The concept of supported text, developed by Anderson-Inman and Horney (1997; 1998) is to describe electronic text that is modified or enhanced in ways that are designed to increase reading comprehension and promote content-area learning.
The descriptions and illustrations of eleven types of supportive eText resources were developed by Lynne Anderson-Inman, Ph.D. and Mark Horney, Ph.D. of the National Center for Supported eText (NCSeT) at the University of Oregon.
The underlying assumption of supported text is that electronic text (e.g., a word, phrase, paragraph, page, or document) can be infused with additional text and/or media in ways that promote better understanding of what the author intended to communicate. In addition, the concept assumes that electronic text can be structurally presented or organized in ways that accommodate individual learning needs/styles or that can facilitate the accomplishment of targeted instructional objectives. Together, it is assumed that these enhancements can help readers overcome the perceptual, conceptual, and comprehension hurdles found in the text materials they are asked to read. Although implementations of supported etext are potentially appropriate for any learner at any reading level, most applications to date have focused on the needs of students with reading disabilities that make it hard for them to access or comprehend printed text in traditional formats.
From multiple research and development projects focused on investigating the nature and impact of supportive electronic text, we developed a typology that describes the specific types of resources that can be used to transform electronic text. In previous publications we describe eight types of supportive resources that can be used to make the process of reading a specific text easier or more educational (Anderson-Inman, 2004; Anderson-Inman & Horney, 1998; Horney & Anderson-Inman, 1999). Unlike typologies suggested by instructional design or educational, the resources in this list do not focus on what media is being used to modify or enhance the electronic text, but rather what function the supportive resource plays in the reading process. The latest iteration of the typology has eleven types of supportive resources (Anderson-Inman & Horney, 2007). It is this typology that guides the work of the National Center for Supported eText (NCSeT), a five-year national research center at the University of Oregon funded by the U.S. Department of Education, Office of Special Education Programs. Each of the eleven types of supported etext resources is described and illustrated on the following pages.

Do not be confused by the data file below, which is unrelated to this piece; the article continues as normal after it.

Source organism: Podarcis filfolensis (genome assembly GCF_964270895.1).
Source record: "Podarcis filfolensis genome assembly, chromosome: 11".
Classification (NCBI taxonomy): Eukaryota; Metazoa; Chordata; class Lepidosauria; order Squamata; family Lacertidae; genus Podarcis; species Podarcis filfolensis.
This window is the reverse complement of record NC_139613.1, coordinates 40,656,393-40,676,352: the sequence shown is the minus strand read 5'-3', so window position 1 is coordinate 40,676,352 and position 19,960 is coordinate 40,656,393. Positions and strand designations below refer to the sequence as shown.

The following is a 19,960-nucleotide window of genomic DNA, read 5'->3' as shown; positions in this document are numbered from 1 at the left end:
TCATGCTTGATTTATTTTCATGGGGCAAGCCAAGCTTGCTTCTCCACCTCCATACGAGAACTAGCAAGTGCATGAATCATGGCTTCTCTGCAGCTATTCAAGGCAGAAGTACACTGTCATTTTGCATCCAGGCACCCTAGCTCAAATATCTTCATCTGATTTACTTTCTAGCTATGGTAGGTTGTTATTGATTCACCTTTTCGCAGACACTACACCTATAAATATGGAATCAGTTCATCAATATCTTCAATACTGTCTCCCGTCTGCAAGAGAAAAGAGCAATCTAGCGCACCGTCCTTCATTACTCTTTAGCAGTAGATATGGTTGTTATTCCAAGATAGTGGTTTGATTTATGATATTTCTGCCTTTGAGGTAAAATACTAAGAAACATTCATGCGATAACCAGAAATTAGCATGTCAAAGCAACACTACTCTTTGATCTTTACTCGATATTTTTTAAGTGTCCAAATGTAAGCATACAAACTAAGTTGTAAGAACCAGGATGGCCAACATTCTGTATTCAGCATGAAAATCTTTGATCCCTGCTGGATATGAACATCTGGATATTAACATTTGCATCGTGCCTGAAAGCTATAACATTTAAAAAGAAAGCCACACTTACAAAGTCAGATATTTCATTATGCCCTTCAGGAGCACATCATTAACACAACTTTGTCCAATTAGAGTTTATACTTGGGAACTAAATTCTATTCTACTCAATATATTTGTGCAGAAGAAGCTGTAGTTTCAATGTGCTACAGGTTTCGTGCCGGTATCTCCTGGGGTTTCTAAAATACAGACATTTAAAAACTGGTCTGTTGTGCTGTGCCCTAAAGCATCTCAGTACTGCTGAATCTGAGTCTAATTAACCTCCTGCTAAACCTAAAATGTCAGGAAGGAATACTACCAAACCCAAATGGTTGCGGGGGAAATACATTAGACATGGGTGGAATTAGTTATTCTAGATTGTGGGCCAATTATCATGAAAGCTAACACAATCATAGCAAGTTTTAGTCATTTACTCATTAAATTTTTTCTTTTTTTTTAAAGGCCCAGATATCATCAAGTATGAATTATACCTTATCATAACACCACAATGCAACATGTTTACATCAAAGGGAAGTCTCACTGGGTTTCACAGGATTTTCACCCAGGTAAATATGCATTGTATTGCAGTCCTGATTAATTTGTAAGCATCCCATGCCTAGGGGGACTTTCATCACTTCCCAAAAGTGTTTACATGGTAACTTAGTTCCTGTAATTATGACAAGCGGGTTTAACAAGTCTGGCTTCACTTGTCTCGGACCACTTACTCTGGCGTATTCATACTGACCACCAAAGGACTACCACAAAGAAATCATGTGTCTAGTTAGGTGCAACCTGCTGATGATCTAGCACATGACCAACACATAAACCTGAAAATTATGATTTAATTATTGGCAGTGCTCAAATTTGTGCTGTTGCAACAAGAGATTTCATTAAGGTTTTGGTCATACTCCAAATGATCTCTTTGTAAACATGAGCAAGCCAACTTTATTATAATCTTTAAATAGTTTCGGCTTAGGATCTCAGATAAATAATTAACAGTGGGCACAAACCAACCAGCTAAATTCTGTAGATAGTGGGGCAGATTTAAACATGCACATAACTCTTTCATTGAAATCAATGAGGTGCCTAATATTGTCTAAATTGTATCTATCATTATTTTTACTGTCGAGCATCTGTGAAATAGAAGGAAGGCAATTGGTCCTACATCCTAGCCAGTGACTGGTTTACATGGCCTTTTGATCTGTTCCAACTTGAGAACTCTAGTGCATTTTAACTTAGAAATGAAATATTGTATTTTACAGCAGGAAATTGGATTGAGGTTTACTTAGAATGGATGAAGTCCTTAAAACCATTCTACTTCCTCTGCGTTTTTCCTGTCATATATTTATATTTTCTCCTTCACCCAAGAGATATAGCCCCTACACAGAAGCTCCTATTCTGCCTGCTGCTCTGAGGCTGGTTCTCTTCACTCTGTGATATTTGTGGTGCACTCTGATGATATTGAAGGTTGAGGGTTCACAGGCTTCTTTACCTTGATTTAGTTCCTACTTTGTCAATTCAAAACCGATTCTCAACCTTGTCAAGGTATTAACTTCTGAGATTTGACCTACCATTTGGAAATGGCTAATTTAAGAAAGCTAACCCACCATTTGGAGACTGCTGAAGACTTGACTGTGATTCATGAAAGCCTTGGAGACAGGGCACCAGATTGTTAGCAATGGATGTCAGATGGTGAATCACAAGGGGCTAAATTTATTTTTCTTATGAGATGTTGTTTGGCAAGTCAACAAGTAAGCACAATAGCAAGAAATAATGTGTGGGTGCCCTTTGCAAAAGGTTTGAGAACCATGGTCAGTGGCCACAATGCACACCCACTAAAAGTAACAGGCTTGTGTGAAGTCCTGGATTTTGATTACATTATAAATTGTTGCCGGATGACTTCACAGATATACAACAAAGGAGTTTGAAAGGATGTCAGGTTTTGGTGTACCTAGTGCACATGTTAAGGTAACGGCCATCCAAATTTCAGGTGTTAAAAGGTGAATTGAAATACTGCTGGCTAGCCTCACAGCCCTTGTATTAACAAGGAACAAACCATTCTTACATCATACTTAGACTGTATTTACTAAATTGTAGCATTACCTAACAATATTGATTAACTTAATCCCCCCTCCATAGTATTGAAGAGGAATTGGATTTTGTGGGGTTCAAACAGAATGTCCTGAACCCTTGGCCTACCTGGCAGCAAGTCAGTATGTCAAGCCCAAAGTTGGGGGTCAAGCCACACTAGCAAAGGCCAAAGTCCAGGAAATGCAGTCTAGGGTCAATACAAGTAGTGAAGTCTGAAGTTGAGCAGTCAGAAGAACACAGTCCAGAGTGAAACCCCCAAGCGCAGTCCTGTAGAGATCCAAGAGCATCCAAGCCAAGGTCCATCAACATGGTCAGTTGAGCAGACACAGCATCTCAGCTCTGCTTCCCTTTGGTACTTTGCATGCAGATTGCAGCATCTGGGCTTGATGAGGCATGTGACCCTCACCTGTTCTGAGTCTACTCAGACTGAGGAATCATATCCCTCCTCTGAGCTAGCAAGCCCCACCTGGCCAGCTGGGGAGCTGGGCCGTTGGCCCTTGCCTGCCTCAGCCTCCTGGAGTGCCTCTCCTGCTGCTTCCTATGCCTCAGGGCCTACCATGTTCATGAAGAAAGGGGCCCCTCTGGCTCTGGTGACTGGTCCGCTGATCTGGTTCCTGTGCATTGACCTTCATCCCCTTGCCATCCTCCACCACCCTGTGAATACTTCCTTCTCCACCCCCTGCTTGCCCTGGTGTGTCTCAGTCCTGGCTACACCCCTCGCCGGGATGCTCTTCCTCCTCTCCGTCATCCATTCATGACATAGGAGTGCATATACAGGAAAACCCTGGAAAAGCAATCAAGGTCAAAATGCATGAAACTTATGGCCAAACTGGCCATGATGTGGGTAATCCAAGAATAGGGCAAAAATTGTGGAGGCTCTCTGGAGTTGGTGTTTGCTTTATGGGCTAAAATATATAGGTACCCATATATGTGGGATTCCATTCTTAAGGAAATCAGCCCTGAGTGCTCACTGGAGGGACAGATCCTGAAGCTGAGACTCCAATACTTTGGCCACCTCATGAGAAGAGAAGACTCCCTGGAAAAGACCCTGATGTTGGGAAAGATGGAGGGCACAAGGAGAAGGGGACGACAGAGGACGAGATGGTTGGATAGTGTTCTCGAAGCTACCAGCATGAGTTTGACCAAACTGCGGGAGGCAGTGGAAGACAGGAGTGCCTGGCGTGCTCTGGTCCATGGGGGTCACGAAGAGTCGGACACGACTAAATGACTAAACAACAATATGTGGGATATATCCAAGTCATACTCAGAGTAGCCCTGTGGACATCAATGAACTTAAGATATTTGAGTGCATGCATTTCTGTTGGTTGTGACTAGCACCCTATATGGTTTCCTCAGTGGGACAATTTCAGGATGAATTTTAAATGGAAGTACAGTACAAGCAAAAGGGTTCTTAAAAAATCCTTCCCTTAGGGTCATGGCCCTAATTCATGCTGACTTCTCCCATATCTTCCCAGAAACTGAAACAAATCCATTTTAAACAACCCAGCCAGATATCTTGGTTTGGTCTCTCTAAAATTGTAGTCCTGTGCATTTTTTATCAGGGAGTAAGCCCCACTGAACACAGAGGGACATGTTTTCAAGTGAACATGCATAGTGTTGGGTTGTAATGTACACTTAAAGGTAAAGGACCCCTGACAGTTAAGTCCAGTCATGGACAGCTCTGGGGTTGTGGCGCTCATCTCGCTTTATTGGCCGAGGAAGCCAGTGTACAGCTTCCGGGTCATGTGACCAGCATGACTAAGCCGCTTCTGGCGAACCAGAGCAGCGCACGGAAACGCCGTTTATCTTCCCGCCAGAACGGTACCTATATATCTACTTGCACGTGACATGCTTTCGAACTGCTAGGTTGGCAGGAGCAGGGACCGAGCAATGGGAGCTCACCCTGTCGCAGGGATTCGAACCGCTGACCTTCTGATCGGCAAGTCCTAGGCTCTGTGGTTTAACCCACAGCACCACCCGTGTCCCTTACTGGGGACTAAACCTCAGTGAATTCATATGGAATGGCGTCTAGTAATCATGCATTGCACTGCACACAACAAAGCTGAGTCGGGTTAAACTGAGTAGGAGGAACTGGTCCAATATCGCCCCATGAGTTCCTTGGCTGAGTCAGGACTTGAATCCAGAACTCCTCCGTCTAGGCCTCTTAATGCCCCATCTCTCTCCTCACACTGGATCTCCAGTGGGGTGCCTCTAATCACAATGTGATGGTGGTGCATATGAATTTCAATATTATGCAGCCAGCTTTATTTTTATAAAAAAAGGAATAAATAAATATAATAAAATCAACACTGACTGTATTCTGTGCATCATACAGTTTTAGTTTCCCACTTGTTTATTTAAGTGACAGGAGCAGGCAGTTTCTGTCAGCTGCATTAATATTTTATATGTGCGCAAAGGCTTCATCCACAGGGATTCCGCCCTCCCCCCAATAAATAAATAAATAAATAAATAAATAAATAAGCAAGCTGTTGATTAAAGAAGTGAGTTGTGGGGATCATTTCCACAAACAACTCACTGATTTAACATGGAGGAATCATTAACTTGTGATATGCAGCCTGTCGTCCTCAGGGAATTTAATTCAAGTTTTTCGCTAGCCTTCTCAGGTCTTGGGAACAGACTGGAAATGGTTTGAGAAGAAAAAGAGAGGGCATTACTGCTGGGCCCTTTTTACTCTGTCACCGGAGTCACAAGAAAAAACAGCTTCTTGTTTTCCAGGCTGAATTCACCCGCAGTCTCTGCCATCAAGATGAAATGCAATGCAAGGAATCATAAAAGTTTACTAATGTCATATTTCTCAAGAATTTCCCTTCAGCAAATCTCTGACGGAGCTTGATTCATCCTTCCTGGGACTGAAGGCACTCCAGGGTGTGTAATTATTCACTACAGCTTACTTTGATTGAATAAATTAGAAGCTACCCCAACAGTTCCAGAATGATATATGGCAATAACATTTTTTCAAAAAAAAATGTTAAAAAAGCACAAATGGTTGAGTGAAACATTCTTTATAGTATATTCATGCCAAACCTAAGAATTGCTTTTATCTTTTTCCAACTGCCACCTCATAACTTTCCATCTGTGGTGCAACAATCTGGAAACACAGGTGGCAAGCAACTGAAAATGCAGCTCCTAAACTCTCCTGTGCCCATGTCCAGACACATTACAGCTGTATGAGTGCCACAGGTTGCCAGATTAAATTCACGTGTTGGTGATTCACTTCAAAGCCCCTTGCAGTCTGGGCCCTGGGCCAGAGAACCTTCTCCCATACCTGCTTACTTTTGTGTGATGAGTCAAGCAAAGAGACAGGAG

Anderson-Inman, L. (2004). Reading on the Web: Making the most of digital text. Wisconsin State Reading Association Journal. 44 (2), 8-14.
Anderson-Inman, L. & Horney, M. (1997). Electronic books for secondary students. Journal of Adolescent and Adult Literacy, 40(6), 486-491.
Anderson-Inman, L. & Horney, M. (1998). Transforming text for at-risk readers. In. D. Reinking, L. Labbo, M. McKenna, & R. Kieffer (Eds.). Handbook of literacy and technology: Transformations in a post-typographic world. (pp. 15-43). Mahwah, NJ: Lawrence Erlbaum.
Anderson-Inman, L. & Horney, M. (2007) Supported etext: Assistive technology through text transformations. Reading Research Quarterly. 42 (1), 153-160.
Horney, M.A. & Anderson-Inman, L. (1999). Supported text in electronic reading environments. Reading and Writing Quarterly: Overcoming Learning Difficulties, 15(2), 127– 168.